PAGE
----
There is no unanimous agreement about the most beautiful aquarium fish. However, some widely accepted favorites include threadfin butterflyfish, betta fish, clown fish, and flame angelfish. Additionally, many fish enthusiasts believe that certain species of crested angelfish and coral snakes are also stunning in their own right. Therefore, the most beautiful aquarium fish is subjective, but some definite contenders exist.
Table of Contents
Beautiful Fish Species for Your Aquarium
1. Mandarinfish (Synchiropus splendidus)
The Mandarinfish is a bizarre creature that looks like something out of a science fiction movie. But this isn’t some alien monster – it’s a real animal found off the coast of Australia. This small fish lives in shallow waters, hiding among rocks and coral. And while it doesn’t look hazardous, there’s no denying that it’s incredibly venomous. It produces a toxin called tetrodotoxin, which gives it its name – the word “mandarin” refers to a poisonous fruit.
This poison causes paralysis and eventually death. It’s so deadly that you could easily mistake it for a jellyfish sting. Unlike jellyfish stings, however, the mandarinfish’s venom kills quickly. If you accidentally touch one, you might feel nothing for hours – or even days. You may think a sea worm or jellyfish has bitten you. But you haven’t.
2. Juvenile Emperor Angelfish (Pomacanthus imperator)
Emperor Angelfish is one of the most striking fish in the ocean. They live in warm tropical waters and feed primarily on small crustaceans. Their diet consists mainly of shrimp, crabs, mollusks, worms, and insects. As a juvenile, they look pretty different from the appearance they have as an adult. This is because they undergo dramatic changes during development, changing coloration and patterns.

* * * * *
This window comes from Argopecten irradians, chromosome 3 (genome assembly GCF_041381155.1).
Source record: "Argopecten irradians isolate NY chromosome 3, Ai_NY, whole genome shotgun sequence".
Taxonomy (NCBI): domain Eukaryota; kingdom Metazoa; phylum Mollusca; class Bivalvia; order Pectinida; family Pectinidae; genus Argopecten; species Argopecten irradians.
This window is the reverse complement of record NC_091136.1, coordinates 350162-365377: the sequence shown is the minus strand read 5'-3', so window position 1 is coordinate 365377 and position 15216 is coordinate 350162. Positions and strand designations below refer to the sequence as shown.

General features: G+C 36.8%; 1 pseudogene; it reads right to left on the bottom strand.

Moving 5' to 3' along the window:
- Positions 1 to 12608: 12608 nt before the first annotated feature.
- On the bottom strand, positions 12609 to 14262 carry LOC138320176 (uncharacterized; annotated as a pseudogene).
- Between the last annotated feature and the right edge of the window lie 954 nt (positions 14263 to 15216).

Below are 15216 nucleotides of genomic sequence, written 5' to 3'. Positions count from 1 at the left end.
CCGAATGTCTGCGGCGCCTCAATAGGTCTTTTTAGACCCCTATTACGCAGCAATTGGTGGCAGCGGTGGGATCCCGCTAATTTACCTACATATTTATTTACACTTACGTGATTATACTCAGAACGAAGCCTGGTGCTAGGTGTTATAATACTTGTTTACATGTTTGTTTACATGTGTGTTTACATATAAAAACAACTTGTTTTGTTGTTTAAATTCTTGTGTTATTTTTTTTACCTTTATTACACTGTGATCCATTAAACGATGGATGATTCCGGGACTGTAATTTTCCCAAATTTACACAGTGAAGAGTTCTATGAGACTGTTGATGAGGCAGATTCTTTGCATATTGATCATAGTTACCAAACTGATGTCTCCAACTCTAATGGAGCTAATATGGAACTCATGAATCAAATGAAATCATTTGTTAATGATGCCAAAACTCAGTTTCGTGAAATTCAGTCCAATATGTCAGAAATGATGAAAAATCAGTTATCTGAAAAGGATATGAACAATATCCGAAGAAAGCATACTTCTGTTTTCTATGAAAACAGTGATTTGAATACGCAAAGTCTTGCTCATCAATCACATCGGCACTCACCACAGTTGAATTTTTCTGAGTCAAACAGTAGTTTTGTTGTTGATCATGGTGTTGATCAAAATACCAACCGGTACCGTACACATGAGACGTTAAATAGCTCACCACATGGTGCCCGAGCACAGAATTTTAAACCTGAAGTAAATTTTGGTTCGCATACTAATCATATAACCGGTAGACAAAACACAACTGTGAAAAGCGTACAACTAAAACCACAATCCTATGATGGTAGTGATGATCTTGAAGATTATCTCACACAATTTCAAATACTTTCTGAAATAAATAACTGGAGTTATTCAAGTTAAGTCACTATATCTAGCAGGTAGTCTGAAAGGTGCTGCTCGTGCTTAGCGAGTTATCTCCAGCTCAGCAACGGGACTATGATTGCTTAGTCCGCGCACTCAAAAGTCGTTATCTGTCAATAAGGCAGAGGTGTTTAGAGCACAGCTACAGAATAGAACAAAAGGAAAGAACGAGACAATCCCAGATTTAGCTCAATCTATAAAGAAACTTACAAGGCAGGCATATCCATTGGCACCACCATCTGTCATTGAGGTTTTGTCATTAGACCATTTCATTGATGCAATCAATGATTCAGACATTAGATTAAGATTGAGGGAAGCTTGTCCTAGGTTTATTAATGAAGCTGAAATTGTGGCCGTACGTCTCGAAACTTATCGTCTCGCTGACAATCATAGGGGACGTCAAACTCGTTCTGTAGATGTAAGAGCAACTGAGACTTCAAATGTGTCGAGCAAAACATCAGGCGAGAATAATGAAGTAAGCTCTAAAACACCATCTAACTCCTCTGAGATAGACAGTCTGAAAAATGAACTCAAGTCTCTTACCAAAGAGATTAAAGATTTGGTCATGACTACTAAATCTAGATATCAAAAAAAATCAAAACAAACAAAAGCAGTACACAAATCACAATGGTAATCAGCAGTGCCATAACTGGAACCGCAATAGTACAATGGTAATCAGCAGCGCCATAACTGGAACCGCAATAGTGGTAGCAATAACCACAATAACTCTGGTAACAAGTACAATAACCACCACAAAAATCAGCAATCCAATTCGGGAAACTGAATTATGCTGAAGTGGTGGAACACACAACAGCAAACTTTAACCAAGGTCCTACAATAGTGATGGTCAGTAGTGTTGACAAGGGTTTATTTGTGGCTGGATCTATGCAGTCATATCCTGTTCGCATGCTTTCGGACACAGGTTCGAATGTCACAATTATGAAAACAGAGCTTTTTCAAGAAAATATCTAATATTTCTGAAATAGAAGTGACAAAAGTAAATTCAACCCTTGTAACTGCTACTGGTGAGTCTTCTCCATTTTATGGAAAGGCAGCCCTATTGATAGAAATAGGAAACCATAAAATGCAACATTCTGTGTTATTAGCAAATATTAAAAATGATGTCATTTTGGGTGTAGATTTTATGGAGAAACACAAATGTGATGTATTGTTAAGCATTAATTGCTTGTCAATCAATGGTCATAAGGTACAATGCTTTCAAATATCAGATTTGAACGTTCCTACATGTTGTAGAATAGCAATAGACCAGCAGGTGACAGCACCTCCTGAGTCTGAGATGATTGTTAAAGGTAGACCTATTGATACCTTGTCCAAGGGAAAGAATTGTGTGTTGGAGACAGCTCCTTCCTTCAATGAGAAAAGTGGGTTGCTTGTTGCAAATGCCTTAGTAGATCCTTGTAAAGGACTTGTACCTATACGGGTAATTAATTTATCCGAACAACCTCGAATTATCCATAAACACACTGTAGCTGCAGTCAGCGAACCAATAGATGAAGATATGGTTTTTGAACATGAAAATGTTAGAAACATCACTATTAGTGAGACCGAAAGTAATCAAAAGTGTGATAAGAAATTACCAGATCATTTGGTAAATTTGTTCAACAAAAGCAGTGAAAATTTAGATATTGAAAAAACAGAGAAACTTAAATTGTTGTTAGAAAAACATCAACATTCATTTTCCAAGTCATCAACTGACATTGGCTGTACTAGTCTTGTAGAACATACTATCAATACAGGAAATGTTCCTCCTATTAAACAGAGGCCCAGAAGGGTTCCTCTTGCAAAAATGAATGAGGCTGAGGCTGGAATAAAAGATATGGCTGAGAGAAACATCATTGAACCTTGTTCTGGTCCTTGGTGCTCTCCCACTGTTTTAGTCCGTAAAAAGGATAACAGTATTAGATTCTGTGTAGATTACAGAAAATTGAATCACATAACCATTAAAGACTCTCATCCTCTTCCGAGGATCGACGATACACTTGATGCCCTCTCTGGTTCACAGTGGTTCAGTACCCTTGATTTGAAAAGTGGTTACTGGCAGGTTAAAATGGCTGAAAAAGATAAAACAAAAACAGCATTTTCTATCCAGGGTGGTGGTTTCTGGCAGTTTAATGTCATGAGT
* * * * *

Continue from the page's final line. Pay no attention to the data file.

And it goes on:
Juveniles are often found near reefs, where they spend their early life stages feeding on plankton. When they mature, they move away from shallow water towards deeper habitats, where they begin to feed on smaller organisms such as zooplankton and benthic invertebrates. Emperor Angelfish reach lengths of up to fifteen inches; however, in captivity, they usually grow to about twelve inches. They are generally peaceful animals that prefer to hide in crevices and holes rather than swim freely in open areas. However, they do sometimes venture out onto the reef surface.
3. Clown Triggerfish (Balistoides conspicillum)
The striking clown triggerfish is immediately recognizable. Its lower half is dark with large white blotches, while the upper half is bright yellow with smaller black dots. This combination makes it easy to spot even a group of similar-looking fish. As juveniles, the triggerfish are usually very shy and reclusive, hiding away from sight. But once they reach maturity, their personalities come out, and they become much bolder. If kept alone, however, they should never be placed near aggressive species like lionfish.
4. Picasso Triggerfish (Rhinecanthus aculeatus)
The Picasso triggerfish is one of the most popular fish in the aquarium trade. It has a distinctive appearance, with its body divided into two equally sized parts. The upper part is bright orange and yellow, while the lower half is dark brown with black stripes running along its sides. This division makes it easy to tell apart from other triggerfishes by sight alone!